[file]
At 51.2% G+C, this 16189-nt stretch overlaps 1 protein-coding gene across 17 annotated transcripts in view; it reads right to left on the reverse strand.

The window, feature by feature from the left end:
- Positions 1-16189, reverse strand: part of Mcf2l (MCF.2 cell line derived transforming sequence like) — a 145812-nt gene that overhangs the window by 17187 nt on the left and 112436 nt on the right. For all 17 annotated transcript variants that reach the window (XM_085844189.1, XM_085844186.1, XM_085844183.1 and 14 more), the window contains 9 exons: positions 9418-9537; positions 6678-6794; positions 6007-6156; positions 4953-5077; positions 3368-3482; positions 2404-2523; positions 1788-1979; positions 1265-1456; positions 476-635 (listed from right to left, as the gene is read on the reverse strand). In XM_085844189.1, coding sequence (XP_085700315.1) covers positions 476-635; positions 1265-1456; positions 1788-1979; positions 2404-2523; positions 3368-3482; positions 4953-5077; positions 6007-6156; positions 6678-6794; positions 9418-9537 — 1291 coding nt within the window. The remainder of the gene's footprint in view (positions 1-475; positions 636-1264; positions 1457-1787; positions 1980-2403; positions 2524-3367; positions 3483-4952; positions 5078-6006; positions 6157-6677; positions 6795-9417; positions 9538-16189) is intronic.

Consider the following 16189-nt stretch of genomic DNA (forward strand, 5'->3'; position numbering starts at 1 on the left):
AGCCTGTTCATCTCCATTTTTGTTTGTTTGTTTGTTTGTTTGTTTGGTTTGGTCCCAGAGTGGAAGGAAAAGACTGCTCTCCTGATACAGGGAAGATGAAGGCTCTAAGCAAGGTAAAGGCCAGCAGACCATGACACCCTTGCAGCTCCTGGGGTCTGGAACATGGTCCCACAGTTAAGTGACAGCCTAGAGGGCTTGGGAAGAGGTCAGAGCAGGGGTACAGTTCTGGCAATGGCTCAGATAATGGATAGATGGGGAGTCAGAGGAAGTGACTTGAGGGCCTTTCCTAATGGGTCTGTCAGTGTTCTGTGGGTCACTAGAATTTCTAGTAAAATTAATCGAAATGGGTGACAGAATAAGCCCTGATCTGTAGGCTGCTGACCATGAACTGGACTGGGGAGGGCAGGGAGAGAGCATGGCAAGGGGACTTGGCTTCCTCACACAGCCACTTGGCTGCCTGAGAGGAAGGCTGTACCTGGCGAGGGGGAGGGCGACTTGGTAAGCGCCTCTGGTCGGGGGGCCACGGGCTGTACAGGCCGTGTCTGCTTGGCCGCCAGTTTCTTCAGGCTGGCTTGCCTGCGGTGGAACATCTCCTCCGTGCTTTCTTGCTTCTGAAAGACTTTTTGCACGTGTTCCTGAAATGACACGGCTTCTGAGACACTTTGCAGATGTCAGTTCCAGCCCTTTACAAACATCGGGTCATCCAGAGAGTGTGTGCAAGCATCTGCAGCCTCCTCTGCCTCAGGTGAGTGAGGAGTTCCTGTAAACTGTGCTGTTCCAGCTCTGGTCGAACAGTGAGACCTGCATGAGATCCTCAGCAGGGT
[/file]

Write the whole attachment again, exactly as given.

At 51.2% G+C, this 16189-nt stretch overlaps 1 protein-coding gene across 17 annotated transcripts in view; it reads right to left on the reverse strand.

The window, feature by feature from the left end:
- Positions 1-16189, reverse strand: part of Mcf2l (MCF.2 cell line derived transforming sequence like) — a 145812-nt gene that overhangs the window by 17187 nt on the left and 112436 nt on the right. For all 17 annotated transcript variants that reach the window (XM_085844189.1, XM_085844186.1, XM_085844183.1 and 14 more), the window contains 9 exons: positions 9418-9537; positions 6678-6794; positions 6007-6156; positions 4953-5077; positions 3368-3482; positions 2404-2523; positions 1788-1979; positions 1265-1456; positions 476-635 (listed from right to left, as the gene is read on the reverse strand). In XM_085844189.1, coding sequence (XP_085700315.1) covers positions 476-635; positions 1265-1456; positions 1788-1979; positions 2404-2523; positions 3368-3482; positions 4953-5077; positions 6007-6156; positions 6678-6794; positions 9418-9537 — 1291 coding nt within the window. The remainder of the gene's footprint in view (positions 1-475; positions 636-1264; positions 1457-1787; positions 1980-2403; positions 2524-3367; positions 3483-4952; positions 5078-6006; positions 6157-6677; positions 6795-9417; positions 9538-16189) is intronic.

Consider the following 16189-nt stretch of genomic DNA (forward strand, 5'->3'; position numbering starts at 1 on the left):
AGCCTGTTCATCTCCATTTTTGTTTGTTTGTTTGTTTGTTTGTTTGGTTTGGTCCCAGAGTGGAAGGAAAAGACTGCTCTCCTGATACAGGGAAGATGAAGGCTCTAAGCAAGGTAAAGGCCAGCAGACCATGACACCCTTGCAGCTCCTGGGGTCTGGAACATGGTCCCACAGTTAAGTGACAGCCTAGAGGGCTTGGGAAGAGGTCAGAGCAGGGGTACAGTTCTGGCAATGGCTCAGATAATGGATAGATGGGGAGTCAGAGGAAGTGACTTGAGGGCCTTTCCTAATGGGTCTGTCAGTGTTCTGTGGGTCACTAGAATTTCTAGTAAAATTAATCGAAATGGGTGACAGAATAAGCCCTGATCTGTAGGCTGCTGACCATGAACTGGACTGGGGAGGGCAGGGAGAGAGCATGGCAAGGGGACTTGGCTTCCTCACACAGCCACTTGGCTGCCTGAGAGGAAGGCTGTACCTGGCGAGGGGGAGGGCGACTTGGTAAGCGCCTCTGGTCGGGGGGCCACGGGCTGTACAGGCCGTGTCTGCTTGGCCGCCAGTTTCTTCAGGCTGGCTTGCCTGCGGTGGAACATCTCCTCCGTGCTTTCTTGCTTCTGAAAGACTTTTTGCACGTGTTCCTGAAATGACACGGCTTCTGAGACACTTTGCAGATGTCAGTTCCAGCCCTTTACAAACATCGGGTCATCCAGAGAGTGTGTGCAAGCATCTGCAGCCTCCTCTGCCTCAGGTGAGTGAGGAGTTCCTGTAAACTGTGCTGTTCCAGCTCTGGTCGAACAGTGAGACCTGCATGAGATCCTCAGCAGGGT